Understanding and analyzing legal options and negotiating tactics. Not all borrowers with defaulted loans should file a bankruptcy case. But understanding whether bankruptcy is a viable option is crucial for the professional and client to know while negotiating alternatives to a defaulted loan.
For example, bankruptcy might be a credible concern for the lender if there is a possibility of the lender being crammed down in a bankruptcy reorganization plan—that is, having its debt termed out over a period of time. Moreover, under certain circumstances, a bankruptcy filing may allow for the producer to suspend interim debt payments to the lender or other secured creditors, allow access to cash to continue to operate, and suspend, at least for some time, payments to equipment lessors.
These and other implications of a potential bankruptcy filing may provide a producer and its advisors a baseline from which to negotiate. In addition, many states with significant agriculture sectors have special protections for producers that provide alternatives to foreclosure or bankruptcy, such as mandatory mediation provisions or special rights of redemption from foreclosure sales. (Many of these laws were enacted as a result of the 1980s farm crisis).
Understanding how these remedies and procedures affect the lender’s ability to foreclose on collateral is important for any negotiation to restructure the loan with the lender. Moreover, understanding the tax consequences of asset dispositions from voluntary sales or foreclosure sales is critical to coming up with solutions or at least not exacerbating the problem unknowingly. At times, these tax considerations may provide sources of financial review such as tax refunds that may be obtained by carrying back current year losses to prior tax years.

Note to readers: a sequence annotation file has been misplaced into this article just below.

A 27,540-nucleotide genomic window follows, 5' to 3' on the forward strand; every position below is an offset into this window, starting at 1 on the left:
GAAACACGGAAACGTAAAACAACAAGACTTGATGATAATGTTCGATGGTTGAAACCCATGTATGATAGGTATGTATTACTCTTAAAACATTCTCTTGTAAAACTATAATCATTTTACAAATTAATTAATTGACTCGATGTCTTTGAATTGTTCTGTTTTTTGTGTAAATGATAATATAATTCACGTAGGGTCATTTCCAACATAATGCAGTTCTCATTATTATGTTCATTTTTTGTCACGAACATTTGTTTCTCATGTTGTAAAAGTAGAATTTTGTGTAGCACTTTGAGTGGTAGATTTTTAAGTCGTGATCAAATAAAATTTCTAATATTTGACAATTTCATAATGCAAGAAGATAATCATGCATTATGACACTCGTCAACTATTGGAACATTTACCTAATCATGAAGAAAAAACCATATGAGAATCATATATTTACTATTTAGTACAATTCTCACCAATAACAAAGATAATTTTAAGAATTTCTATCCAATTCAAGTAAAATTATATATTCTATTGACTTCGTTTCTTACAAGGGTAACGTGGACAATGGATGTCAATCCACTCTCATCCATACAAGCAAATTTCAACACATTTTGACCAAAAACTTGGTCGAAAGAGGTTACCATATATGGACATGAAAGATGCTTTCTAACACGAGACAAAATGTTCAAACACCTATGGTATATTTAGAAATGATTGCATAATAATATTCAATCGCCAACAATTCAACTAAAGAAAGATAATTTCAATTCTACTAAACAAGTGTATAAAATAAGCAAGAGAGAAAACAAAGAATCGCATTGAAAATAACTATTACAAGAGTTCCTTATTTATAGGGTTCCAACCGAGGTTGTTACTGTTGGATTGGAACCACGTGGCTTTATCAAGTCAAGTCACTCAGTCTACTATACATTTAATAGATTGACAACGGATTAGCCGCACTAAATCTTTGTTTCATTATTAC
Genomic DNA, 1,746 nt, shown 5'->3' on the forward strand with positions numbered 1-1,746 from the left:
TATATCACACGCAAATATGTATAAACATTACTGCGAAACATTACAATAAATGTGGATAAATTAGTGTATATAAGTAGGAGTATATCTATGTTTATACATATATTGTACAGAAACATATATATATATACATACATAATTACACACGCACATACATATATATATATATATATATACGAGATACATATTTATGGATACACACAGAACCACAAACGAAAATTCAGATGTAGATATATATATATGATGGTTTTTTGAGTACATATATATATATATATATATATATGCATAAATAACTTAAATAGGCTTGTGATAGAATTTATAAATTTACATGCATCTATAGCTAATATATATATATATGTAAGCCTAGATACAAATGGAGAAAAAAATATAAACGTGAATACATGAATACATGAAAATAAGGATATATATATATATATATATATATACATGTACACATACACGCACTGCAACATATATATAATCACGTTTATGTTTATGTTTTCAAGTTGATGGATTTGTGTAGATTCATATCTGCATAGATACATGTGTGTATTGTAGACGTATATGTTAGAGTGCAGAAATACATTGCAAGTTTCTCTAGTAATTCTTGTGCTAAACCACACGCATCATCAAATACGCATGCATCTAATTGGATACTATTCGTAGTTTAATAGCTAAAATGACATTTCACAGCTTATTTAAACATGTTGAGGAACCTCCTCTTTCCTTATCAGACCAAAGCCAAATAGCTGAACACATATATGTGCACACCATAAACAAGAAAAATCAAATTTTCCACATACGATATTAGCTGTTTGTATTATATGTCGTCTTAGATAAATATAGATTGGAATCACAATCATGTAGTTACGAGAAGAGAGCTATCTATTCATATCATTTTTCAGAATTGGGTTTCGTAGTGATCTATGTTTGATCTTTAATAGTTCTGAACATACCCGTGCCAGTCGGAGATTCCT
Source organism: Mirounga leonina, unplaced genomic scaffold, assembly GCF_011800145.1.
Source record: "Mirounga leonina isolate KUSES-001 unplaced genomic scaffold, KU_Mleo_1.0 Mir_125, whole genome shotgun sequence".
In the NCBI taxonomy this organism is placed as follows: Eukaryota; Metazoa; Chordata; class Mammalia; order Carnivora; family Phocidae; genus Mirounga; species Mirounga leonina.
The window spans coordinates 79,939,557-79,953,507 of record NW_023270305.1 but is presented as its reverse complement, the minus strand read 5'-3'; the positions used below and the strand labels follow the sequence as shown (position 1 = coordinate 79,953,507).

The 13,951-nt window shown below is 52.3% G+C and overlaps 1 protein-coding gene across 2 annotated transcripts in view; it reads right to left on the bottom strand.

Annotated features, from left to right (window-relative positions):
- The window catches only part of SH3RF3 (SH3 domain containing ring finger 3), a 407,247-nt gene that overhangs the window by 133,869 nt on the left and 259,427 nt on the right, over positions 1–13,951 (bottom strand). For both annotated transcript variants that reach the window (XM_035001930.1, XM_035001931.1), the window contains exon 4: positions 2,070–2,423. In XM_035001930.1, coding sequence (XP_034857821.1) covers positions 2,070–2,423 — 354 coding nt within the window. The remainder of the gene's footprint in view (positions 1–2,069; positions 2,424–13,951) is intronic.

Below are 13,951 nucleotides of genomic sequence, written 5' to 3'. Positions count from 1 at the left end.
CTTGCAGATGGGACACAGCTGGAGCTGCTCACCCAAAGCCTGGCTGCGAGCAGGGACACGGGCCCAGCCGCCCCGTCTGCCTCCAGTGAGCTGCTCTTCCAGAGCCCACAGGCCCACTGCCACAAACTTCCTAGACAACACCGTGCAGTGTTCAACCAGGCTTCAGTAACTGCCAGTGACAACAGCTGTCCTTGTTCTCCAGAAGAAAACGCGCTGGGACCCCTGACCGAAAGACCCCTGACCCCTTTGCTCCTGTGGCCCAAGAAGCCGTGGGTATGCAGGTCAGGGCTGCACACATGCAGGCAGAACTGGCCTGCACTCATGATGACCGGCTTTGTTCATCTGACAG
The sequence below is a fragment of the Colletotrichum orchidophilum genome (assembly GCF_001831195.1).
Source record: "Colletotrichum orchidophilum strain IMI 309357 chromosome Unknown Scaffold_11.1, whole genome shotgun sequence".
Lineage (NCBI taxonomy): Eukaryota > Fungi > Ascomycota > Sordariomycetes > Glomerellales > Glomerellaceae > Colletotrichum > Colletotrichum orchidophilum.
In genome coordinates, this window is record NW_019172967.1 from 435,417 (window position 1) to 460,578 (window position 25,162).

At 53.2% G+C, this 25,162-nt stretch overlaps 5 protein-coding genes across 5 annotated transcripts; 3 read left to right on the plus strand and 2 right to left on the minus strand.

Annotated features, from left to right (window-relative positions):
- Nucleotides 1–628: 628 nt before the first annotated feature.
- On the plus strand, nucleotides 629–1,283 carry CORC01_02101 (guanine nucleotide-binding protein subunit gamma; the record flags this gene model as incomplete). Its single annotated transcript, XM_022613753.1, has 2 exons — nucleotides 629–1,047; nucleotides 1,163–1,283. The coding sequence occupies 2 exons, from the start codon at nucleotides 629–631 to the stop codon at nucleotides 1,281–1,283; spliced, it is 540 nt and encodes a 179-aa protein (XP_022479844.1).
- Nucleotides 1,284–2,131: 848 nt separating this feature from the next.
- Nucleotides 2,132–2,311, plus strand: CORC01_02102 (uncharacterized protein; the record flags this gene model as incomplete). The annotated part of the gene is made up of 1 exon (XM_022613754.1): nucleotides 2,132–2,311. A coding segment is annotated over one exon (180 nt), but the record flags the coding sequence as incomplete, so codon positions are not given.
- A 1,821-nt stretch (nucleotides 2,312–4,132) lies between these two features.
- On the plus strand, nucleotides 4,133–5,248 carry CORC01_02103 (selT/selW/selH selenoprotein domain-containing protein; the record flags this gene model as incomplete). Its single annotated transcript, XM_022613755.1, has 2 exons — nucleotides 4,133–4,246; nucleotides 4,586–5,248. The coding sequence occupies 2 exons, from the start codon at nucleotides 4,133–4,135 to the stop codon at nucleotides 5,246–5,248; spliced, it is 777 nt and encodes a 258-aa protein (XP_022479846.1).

Presenting a realistic plan to the lender. Many lenders are conservative and risk-averse by nature. These characteristics are exacerbated when a borrower is in trouble. In addition, when a loan becomes troubled a new bank officer, such as someone from the special assets group who has no prior relationship with the borrower, may become involved in the matter. Therefore, any plan a producer presents to the lender must be credible and realistic.
Consider steps that may be difficult to take but will be meaningful to the lender, such as liquidating excess equipment or selling some land, and using the proceeds to pay down debt. Are credit enhancements such as guarantees from third parties or cash infusions available? Could some lifestyle changes be made? (These usually do not have a big financial impact but can be symbolically important to the lender). Is it possible to obtain credit terms with input suppliers that could reduce the amount of cash needed from the lender to fund operations for the upcoming year?
Once an agreement is reached with the lender, it must be reduced to writing and signed by the lender to be enforced. Any written agreement must reflect all terms agreed upon, especially if the lender is agreeing to act or not to act by committing to make new loans or forbearing from remedies. Under the laws of many states, a verbal agreement with a lender is unenforceable (subject to certain equitable exceptions). Therefore, get the agreement in writing signed by the parties.